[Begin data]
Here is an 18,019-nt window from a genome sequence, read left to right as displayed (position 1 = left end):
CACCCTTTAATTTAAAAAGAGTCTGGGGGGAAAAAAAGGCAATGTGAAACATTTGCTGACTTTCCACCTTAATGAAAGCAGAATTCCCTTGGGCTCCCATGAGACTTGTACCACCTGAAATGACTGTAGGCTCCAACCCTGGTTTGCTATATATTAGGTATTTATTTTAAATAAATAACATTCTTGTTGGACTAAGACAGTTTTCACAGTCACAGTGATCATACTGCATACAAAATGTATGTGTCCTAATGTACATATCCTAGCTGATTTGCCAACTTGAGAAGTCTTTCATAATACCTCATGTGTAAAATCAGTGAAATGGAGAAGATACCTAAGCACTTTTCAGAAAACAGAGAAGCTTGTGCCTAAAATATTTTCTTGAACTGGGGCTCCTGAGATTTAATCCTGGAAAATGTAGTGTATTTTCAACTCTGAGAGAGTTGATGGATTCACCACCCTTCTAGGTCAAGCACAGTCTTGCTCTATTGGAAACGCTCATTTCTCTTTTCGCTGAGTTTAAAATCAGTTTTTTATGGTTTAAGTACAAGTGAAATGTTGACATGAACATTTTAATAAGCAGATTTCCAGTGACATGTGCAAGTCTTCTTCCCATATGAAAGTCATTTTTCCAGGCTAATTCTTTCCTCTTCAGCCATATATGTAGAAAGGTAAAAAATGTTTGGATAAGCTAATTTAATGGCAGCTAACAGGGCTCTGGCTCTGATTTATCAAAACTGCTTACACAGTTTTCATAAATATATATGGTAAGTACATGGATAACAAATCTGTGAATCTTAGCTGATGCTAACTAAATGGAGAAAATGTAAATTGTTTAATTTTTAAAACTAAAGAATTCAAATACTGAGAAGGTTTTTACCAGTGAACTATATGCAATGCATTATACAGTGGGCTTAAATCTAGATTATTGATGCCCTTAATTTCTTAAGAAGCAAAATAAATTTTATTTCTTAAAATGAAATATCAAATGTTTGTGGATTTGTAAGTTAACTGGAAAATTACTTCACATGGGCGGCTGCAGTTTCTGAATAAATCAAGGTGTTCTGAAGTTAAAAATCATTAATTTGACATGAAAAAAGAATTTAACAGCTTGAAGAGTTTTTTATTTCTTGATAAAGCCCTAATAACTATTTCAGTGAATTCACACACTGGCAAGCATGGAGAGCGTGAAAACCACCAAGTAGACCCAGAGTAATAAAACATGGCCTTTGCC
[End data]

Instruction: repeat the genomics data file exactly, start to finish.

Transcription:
Here is an 18,019-nt window from a genome sequence, read left to right as displayed (position 1 = left end):
CACCCTTTAATTTAAAAAGAGTCTGGGGGGAAAAAAAGGCAATGTGAAACATTTGCTGACTTTCCACCTTAATGAAAGCAGAATTCCCTTGGGCTCCCATGAGACTTGTACCACCTGAAATGACTGTAGGCTCCAACCCTGGTTTGCTATATATTAGGTATTTATTTTAAATAAATAACATTCTTGTTGGACTAAGACAGTTTTCACAGTCACAGTGATCATACTGCATACAAAATGTATGTGTCCTAATGTACATATCCTAGCTGATTTGCCAACTTGAGAAGTCTTTCATAATACCTCATGTGTAAAATCAGTGAAATGGAGAAGATACCTAAGCACTTTTCAGAAAACAGAGAAGCTTGTGCCTAAAATATTTTCTTGAACTGGGGCTCCTGAGATTTAATCCTGGAAAATGTAGTGTATTTTCAACTCTGAGAGAGTTGATGGATTCACCACCCTTCTAGGTCAAGCACAGTCTTGCTCTATTGGAAACGCTCATTTCTCTTTTCGCTGAGTTTAAAATCAGTTTTTTATGGTTTAAGTACAAGTGAAATGTTGACATGAACATTTTAATAAGCAGATTTCCAGTGACATGTGCAAGTCTTCTTCCCATATGAAAGTCATTTTTCCAGGCTAATTCTTTCCTCTTCAGCCATATATGTAGAAAGGTAAAAAATGTTTGGATAAGCTAATTTAATGGCAGCTAACAGGGCTCTGGCTCTGATTTATCAAAACTGCTTACACAGTTTTCATAAATATATATGGTAAGTACATGGATAACAAATCTGTGAATCTTAGCTGATGCTAACTAAATGGAGAAAATGTAAATTGTTTAATTTTTAAAACTAAAGAATTCAAATACTGAGAAGGTTTTTACCAGTGAACTATATGCAATGCATTATACAGTGGGCTTAAATCTAGATTATTGATGCCCTTAATTTCTTAAGAAGCAAAATAAATTTTATTTCTTAAAATGAAATATCAAATGTTTGTGGATTTGTAAGTTAACTGGAAAATTACTTCACATGGGCGGCTGCAGTTTCTGAATAAATCAAGGTGTTCTGAAGTTAAAAATCATTAATTTGACATGAAAAAAGAATTTAACAGCTTGAAGAGTTTTTTATTTCTTGATAAAGCCCTAATAACTATTTCAGTGAATTCACACACTGGCAAGCATGGAGAGCGTGAAAACCACCAAGTAGACCCAGAGTAATAAAACATGGCCTTTGCC